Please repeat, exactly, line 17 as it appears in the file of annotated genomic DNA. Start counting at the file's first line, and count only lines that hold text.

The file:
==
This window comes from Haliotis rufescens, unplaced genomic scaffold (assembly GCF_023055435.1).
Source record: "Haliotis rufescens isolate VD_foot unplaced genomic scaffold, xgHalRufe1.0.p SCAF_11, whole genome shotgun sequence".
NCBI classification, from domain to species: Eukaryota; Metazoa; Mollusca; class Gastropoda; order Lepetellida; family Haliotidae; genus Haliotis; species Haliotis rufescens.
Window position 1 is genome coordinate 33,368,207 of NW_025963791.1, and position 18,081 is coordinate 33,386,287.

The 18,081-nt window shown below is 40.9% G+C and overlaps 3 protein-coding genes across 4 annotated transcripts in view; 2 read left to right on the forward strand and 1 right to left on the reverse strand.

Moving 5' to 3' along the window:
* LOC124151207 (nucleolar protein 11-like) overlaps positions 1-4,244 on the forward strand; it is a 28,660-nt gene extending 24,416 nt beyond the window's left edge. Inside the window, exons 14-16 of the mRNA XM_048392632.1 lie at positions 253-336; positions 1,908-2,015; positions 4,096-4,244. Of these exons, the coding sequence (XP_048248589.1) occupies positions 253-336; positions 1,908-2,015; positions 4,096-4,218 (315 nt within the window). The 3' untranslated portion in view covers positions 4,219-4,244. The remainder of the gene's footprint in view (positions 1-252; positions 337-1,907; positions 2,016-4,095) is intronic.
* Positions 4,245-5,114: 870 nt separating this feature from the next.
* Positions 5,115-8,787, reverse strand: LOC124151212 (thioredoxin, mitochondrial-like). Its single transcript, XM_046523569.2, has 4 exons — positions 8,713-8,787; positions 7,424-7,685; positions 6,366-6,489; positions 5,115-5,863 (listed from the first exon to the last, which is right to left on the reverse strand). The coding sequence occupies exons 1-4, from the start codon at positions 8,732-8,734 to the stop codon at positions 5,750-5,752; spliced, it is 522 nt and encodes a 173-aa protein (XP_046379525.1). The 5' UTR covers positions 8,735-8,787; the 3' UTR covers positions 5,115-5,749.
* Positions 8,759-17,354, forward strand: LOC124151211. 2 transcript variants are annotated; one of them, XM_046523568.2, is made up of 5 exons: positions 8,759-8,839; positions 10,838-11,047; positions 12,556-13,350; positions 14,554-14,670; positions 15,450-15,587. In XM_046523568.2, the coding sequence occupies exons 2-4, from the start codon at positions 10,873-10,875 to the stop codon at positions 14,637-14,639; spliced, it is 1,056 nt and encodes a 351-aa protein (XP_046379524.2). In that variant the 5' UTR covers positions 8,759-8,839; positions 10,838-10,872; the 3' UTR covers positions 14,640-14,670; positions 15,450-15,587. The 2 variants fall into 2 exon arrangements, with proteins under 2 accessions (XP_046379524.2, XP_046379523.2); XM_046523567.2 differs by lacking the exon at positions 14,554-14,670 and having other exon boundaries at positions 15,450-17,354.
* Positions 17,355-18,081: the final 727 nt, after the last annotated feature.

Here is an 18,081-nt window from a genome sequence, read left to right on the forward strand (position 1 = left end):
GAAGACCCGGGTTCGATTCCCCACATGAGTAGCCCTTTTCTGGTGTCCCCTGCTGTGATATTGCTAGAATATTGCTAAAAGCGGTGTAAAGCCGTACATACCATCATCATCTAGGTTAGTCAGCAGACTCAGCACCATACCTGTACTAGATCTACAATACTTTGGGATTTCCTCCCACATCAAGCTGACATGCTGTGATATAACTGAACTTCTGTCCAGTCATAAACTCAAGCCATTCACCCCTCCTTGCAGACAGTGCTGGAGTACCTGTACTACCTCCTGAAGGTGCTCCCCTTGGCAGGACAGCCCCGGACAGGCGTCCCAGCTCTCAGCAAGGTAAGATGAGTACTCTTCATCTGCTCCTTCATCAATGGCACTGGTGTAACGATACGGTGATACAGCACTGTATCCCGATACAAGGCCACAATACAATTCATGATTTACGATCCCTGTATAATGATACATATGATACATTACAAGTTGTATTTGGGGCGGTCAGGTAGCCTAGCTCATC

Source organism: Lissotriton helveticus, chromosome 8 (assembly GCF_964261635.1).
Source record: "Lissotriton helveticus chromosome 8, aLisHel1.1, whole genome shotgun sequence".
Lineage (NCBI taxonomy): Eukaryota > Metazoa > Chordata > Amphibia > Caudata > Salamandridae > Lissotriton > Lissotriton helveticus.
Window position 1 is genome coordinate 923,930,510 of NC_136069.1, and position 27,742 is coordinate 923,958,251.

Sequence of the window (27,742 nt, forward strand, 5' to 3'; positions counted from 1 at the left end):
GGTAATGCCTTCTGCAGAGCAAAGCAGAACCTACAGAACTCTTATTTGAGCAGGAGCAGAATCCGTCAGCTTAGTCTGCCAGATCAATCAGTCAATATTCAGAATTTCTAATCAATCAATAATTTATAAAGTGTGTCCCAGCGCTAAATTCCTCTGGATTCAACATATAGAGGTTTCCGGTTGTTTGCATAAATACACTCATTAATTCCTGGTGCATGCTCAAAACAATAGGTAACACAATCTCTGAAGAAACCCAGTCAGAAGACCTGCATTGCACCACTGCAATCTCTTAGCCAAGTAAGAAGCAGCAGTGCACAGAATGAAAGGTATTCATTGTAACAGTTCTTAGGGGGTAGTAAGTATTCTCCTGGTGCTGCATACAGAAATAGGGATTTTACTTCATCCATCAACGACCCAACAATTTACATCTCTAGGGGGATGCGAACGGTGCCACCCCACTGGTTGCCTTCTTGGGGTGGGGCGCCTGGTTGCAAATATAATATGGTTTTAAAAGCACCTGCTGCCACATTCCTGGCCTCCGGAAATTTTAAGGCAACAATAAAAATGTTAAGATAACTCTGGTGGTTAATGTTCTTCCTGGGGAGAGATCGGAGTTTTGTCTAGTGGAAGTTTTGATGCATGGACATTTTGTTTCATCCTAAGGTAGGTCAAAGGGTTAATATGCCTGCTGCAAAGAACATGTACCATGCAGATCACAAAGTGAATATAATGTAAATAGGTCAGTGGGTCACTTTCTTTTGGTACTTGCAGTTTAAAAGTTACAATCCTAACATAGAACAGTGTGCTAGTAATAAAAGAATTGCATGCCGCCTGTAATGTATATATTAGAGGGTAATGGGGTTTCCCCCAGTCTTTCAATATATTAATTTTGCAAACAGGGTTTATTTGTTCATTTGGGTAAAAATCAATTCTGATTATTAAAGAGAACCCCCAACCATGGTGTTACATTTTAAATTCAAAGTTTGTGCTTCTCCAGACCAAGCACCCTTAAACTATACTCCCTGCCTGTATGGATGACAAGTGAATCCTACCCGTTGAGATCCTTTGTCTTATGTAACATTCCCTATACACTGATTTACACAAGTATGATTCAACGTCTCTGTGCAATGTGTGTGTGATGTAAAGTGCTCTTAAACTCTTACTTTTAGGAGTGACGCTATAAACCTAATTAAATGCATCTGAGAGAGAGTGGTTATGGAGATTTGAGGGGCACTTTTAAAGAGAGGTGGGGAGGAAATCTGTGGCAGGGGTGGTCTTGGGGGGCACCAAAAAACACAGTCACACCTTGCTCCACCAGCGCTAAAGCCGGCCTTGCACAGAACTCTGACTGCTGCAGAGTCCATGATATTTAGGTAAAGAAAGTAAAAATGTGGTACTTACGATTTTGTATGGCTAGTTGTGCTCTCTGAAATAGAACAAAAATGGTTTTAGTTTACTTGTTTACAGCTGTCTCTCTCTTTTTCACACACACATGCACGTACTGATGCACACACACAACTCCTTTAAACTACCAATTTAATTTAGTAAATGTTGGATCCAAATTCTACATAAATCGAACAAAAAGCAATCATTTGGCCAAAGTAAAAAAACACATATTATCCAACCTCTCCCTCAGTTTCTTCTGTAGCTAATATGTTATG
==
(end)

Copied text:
Window position 1 is genome coordinate 923,930,510 of NC_136069.1, and position 27,742 is coordinate 923,958,251.